Hernandez has been a horse over his career and presents no evident injury risk. He's a guarantee for 200-230 strikeouts, an ERA in the low 3s (or better) and a 1.10-1.20 WHIP. There's always the chance that he returns to Cy Young form as well, and he is certainly capable of doing so at just 26 years old. You won't get him at any kind of discount, but that's the price to pay for a true fantasy ace. He'll be a 3rd round pick in almost all formats, and while you could be similarly happy with Matt Cain, Cole Hamels, or Cliff Lee at that price, Felix presents an upside that is a bit higher than the others. He doesn't present much risk/relative reward given that you simply won't be able to steal him. You'll pay for what you get, and what you get is reliable excellence.

ERA WHIP W K Saves Risk Reward
Felix Hernandez 3.05 1.10 17 225 0 2 4

The rest of the rotation is where it starts to get unreliable. Hisashi Iwakuma is an interesting name to fill out your fantasy bench. Iwakuma very quietly put together a solid year last season, limiting runs to the tune of a 3.16 ERA to go along with a 1.28 WHIP. His strikeout rate was a bit higher than we can expect going forward, given his relief appearances and one 13k performance versus Toronto. His style doesn't lend itself to much upside, but there's a chance he could put up 180+ innings with a mid 3 ERA - perfect for the end of your bench.


ERA
WHIP
W
K
Saves
Risk
Reward
Hisashi Iwakuma
3.60
1.25
12
140
0
1
3

Joe Saunders may very well post an ERA under 4 and win a dozen games, but he is quintessential waiver wire material. Guys like him will be available all year long, and you're better off picking up guys who are hot or are pitching against a terrible offensive team for a spot start. Blake Beavan supposedly has a new delivery but the results don't seem to have changed much, and last year he sported one of the worst strikeout rates in baseball. Don't pay for results that you haven't seen.

Brandon Maurer remains the final rotation arm worth discussing, and is the perfect guy to grab at the end of your draft. Maurer was a relatively unheralded pitching prospect who shot up the ranks so quickly that he bypassed top prospects like Danny Hultzen and Tajuan Walker and is now ready to break camp with the Mariners. Maurer is 22 and seems to still be taking major steps forward in his career. He's struck out 22 batters in 20 innings this spring and could even be a breakout fantasy star. We clearly haven't seen anywhere close to his best in the minors.

Just know that Maurer has a history of injury, and last year's 137 innings were a career high by a huge margin, so the Mariners are likely to be careful with him and will shut him down at some point. If you're in a re-draft league and you own a player like Maurer who you know will be shut down, don't be afraid to sell high and deal him - especially if you're going head to head. If he won't be around for the playoffs, let him help you get there, then sell when his worth is highest. This applies to all pitchers of his nature, so take note.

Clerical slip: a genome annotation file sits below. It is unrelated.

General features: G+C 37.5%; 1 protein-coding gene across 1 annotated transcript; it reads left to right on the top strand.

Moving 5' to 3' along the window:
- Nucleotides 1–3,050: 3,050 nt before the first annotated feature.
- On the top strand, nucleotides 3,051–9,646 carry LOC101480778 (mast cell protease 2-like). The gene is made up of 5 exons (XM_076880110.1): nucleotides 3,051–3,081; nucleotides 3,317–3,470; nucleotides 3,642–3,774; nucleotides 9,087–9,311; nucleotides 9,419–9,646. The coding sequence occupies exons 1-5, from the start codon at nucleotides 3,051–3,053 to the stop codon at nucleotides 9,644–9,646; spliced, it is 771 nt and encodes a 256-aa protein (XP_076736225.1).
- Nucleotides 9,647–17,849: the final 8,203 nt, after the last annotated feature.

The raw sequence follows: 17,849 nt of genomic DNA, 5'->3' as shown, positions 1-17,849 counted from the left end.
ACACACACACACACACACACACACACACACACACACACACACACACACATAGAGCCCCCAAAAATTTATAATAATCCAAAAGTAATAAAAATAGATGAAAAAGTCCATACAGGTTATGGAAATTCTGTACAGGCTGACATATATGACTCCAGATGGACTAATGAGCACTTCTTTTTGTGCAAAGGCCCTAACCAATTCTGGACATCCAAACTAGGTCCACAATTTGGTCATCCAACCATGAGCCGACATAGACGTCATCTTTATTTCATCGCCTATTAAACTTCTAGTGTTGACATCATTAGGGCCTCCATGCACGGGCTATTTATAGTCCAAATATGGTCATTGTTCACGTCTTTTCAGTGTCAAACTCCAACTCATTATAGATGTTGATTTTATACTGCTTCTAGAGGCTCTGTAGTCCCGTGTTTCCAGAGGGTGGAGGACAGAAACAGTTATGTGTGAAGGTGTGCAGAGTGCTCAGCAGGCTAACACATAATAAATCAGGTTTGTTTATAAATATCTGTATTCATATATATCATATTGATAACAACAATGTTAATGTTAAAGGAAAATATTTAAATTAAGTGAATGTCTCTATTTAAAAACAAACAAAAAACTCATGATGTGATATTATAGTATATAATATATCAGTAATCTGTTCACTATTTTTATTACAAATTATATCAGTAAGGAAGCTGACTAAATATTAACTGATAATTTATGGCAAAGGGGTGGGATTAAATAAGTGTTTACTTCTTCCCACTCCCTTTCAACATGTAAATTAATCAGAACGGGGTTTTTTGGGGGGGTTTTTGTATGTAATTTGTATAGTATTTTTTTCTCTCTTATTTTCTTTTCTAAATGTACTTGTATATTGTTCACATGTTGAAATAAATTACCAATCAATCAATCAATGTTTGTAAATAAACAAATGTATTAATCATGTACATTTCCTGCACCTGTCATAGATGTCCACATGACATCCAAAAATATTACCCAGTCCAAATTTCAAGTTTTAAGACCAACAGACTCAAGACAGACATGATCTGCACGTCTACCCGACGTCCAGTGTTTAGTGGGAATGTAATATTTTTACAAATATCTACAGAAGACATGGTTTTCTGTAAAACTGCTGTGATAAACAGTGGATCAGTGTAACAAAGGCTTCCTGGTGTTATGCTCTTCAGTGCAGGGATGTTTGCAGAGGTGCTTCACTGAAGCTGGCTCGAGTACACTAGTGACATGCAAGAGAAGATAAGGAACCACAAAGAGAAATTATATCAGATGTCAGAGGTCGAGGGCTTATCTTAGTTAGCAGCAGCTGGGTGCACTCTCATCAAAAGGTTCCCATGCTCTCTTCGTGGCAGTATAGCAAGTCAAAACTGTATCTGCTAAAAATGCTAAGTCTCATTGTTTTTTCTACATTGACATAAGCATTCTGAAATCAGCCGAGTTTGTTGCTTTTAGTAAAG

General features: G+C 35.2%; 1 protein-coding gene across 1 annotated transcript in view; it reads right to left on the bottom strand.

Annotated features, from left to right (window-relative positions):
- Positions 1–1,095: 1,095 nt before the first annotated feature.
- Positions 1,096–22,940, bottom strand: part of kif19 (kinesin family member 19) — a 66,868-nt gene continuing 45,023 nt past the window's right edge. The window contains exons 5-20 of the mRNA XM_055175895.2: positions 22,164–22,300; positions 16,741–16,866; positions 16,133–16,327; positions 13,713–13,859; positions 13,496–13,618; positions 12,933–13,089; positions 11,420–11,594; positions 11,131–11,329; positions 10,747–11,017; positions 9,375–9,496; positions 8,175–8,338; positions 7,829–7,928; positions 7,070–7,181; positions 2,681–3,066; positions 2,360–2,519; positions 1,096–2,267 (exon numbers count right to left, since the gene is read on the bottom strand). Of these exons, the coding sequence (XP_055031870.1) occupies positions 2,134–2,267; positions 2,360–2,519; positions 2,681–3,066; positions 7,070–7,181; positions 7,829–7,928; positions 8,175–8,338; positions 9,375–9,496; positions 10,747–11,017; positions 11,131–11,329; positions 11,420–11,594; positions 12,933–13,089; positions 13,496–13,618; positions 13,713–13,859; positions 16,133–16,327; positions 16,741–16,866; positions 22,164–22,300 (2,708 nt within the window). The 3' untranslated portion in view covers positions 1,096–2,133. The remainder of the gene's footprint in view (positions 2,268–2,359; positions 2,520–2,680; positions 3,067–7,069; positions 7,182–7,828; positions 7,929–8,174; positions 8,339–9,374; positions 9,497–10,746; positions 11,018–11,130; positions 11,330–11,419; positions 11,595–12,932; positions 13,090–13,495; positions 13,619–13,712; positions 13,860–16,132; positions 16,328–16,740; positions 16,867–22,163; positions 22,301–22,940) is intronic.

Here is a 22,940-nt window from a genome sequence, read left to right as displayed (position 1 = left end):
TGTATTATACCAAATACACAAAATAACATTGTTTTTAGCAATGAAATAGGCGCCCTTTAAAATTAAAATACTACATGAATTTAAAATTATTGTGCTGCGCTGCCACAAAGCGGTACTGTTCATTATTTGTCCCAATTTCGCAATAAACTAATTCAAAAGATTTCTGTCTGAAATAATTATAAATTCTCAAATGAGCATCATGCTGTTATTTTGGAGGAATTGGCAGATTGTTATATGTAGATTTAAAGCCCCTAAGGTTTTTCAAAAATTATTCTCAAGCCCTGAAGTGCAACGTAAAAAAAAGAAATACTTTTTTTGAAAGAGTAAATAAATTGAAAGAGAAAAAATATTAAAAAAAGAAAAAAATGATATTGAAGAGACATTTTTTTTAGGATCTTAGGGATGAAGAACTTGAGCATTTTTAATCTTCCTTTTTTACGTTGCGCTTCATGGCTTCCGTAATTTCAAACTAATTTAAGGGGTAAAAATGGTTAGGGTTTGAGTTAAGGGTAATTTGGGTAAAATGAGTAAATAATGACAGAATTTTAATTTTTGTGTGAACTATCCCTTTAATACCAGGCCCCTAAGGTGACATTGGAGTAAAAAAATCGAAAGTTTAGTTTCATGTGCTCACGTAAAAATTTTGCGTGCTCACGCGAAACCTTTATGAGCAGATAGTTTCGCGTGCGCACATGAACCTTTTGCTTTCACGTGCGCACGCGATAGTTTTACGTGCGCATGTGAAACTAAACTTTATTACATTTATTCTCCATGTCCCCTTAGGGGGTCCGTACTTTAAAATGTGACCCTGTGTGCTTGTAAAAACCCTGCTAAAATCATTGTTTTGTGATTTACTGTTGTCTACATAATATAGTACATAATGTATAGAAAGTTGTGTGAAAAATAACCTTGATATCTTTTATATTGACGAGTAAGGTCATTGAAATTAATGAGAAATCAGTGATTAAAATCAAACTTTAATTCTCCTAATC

Do not be the guy that drafts Barry Zito in the 2nd to last round because he doesn't know anyone else. Get Maurer. He may shock all of us like he's already done this spring. If he doesn't, the investment is so low that you can easily cut bait.


ERA
WHIP
W
K
Saves
Risk
Reward
Brandon Maurer
3.90
1.30
9
100
0
1
6

Relief Pitching:

There's only one name worth mentioning here, and it's closer Tom Wilhelmsen. The rest of the Mariners bullpen is unsettled in their roles and generally much weaker than other bullpens around the league, especially from a fantasy perspective. Keep an eye on Carter Capps if Wilhelmsen is traded or injured as the guy to fill in for save opportunities, but don't draft him.

Wilhelmsen is a perfectly fine reliever to draft, but isn't a great value at his current 12th round ADP. He has a solid strikeout rate, but it isn't elite. He doesn't have a track record of consistency, and while he has a hold on the job, there's no financial commitment keeping him there. There's a long-standing saying in fantasy baseball and it's still true - don't pay for saves. There is one closer worth paying for, and that's because he is so unbelievably ridiculous he makes a true impact in every stat besides wins. Craig Kimbrel. If you're not Craig Kimbrel, you're not worth drafting until much later. You can easily pass on Wilhelmsen and wait for the closers who inevitably fall because teams are filling other needs. If you want to get one guy you can rely on, get him, but Wilhelmsen is not the most reliable of the guys who have apparent locks on their jobs. There's plenty of risk and not much reward.


ERA
WHIP
W
K
Saves
Risk
Reward
Tom Wilhelmsen
2.80
1.20
3
65
30
6
4

That wraps things up. If you made it this far, you deserve something nice. Go buy it. There are plenty of Mariners players who have the chance to greatly outperform their draft position. Target some of them in the later rounds of your draft and perhaps you'll be nicely rewarded.